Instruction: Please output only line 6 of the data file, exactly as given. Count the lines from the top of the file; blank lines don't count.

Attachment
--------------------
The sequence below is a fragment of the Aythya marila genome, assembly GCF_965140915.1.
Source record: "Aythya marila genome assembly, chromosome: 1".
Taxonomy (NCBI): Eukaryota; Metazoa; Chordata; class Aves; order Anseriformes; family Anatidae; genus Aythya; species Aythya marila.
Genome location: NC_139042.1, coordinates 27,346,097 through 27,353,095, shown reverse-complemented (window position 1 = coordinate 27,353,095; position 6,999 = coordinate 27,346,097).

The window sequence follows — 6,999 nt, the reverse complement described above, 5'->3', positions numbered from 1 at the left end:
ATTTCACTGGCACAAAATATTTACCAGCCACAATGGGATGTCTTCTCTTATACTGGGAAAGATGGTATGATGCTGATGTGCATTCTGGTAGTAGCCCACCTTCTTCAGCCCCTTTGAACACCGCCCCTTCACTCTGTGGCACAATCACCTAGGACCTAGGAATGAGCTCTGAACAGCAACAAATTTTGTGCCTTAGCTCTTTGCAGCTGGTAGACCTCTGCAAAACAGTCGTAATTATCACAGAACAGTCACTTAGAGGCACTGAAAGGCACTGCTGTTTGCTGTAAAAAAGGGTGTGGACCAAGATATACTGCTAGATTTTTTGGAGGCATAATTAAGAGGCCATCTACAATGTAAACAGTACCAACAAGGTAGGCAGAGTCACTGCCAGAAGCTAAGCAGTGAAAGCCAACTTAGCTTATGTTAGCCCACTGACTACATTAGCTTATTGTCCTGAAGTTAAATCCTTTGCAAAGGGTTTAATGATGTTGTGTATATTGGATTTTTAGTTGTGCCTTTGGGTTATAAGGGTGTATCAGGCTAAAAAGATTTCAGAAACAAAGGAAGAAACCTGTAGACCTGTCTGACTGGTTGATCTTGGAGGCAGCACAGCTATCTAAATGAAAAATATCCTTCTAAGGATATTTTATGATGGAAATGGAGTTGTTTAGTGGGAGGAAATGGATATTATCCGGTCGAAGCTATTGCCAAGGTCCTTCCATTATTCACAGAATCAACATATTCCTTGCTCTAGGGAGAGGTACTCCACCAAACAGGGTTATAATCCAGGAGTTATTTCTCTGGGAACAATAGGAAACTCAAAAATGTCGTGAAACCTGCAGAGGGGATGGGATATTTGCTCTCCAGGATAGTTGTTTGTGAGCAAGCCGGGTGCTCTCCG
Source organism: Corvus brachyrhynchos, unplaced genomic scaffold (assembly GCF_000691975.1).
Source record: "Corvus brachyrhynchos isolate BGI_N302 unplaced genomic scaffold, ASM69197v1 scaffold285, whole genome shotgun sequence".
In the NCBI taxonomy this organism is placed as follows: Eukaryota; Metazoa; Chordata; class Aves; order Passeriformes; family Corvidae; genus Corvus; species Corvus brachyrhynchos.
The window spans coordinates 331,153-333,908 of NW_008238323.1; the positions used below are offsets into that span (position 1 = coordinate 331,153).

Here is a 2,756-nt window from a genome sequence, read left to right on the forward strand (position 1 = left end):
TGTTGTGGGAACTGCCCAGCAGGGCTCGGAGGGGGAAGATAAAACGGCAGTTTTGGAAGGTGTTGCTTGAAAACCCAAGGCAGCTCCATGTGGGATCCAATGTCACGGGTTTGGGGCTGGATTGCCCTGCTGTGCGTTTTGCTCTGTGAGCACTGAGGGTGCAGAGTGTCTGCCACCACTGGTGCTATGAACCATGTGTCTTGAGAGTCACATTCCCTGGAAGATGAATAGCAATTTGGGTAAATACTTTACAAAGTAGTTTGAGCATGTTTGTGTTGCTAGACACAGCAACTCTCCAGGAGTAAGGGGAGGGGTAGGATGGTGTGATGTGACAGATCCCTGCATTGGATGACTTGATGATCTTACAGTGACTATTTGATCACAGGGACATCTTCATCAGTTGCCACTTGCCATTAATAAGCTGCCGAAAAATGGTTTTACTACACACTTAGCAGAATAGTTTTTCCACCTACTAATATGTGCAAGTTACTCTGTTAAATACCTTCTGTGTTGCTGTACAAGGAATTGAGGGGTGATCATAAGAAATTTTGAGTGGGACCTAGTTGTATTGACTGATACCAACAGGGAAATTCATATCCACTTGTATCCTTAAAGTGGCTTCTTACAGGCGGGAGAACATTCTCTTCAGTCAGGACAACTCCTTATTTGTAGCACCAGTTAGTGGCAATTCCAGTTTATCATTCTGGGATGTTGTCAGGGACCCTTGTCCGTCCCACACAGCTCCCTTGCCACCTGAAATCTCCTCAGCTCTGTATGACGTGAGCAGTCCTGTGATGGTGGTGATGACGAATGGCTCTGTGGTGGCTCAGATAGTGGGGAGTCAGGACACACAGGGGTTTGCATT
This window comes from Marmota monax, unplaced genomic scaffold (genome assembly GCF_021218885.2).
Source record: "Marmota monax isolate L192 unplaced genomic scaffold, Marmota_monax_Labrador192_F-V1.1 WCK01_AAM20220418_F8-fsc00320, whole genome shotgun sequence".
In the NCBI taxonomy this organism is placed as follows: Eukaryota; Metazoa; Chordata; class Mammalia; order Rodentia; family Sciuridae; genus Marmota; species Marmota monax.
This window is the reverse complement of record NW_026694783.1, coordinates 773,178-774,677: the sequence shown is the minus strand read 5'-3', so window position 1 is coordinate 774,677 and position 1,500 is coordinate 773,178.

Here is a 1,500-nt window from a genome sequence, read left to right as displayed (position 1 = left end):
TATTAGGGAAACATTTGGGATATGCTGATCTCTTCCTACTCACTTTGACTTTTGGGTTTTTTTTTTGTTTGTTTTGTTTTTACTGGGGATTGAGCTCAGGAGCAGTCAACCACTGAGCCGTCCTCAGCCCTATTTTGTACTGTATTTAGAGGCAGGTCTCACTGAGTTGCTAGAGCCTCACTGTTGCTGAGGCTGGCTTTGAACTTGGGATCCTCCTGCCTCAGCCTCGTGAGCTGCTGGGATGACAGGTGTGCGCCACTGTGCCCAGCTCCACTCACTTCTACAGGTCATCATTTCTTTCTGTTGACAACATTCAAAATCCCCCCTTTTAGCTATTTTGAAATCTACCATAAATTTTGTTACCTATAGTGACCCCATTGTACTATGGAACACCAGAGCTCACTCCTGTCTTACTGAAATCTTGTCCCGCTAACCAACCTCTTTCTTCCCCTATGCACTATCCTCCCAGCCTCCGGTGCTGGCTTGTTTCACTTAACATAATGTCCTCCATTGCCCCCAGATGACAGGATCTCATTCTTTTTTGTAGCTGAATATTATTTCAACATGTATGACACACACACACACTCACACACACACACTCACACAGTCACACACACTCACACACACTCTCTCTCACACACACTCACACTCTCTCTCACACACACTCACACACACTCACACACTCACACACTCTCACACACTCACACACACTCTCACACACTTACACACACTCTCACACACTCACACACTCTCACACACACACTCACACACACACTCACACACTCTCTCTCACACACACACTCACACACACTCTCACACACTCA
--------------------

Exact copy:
ATTTCACTGGCACAAAATATTTACCAGCCACAATGGGATGTCTTCTCTTATACTGGGAAAGATGGTATGATGCTGATGTGCATTCTGGTAGTAGCCCACCTTCTTCAGCCCCTTTGAACACCGCCCCTTCACTCTGTGGCACAATCACCTAGGACCTAGGAATGAGCTCTGAACAGCAACAAATTTTGTGCCTTAGCTCTTTGCAGCTGGTAGACCTCTGCAAAACAGTCGTAATTATCACAGAACAGTCACTTAGAGGCACTGAAAGGCACTGCTGTTTGCTGTAAAAAAGGGTGTGGACCAAGATATACTGCTAGATTTTTTGGAGGCATAATTAAGAGGCCATCTACAATGTAAACAGTACCAACAAGGTAGGCAGAGTCACTGCCAGAAGCTAAGCAGTGAAAGCCAACTTAGCTTATGTTAGCCCACTGACTACATTAGCTTATTGTCCTGAAGTTAAATCCTTTGCAAAGGGTTTAATGATGTTGTGTATATTGGATTTTTAGTTGTGCCTTTGGGTTATAAGGGTGTATCAGGCTAAAAAGATTTCAGAAACAAAGGAAGAAACCTGTAGACCTGTCTGACTGGTTGATCTTGGAGGCAGCACAGCTATCTAAATGAAAAATATCCTTCTAAGGATATTTTATGATGGAAATGGAGTTGTTTAGTGGGAGGAAATGGATATTATCCGGTCGAAGCTATTGCCAAGGTCCTTCCATTATTCACAGAATCAACATATTCCTTGCTCTAGGGAGAGGTACTCCACCAAACAGGGTTATAATCCAGGAGTTATTTCTCTGGGAACAATAGGAAACTCAAAAATGTCGTGAAACCTGCAGAGGGGATGGGATATTTGCTCTCCAGGATAGTTGTTTGTGAGCAAGCCGGGTGCTCTCCG